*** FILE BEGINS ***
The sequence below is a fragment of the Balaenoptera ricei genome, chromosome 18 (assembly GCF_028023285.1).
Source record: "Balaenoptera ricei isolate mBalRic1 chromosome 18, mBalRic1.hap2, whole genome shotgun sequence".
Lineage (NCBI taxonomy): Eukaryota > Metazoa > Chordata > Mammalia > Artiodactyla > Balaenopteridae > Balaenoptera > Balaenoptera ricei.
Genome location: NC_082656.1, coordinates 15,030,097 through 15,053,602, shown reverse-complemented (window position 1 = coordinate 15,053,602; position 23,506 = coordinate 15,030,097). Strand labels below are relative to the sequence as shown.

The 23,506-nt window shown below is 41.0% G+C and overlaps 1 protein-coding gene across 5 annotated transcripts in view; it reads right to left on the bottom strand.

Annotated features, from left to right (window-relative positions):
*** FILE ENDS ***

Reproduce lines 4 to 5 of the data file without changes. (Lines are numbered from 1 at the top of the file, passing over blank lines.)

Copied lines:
Genome location: NC_082656.1, coordinates 15,030,097 through 15,053,602, shown reverse-complemented (window position 1 = coordinate 15,053,602; position 23,506 = coordinate 15,030,097). Strand labels below are relative to the sequence as shown.

The 23,506-nt window shown below is 41.0% G+C and overlaps 1 protein-coding gene across 5 annotated transcripts in view; it reads right to left on the bottom strand.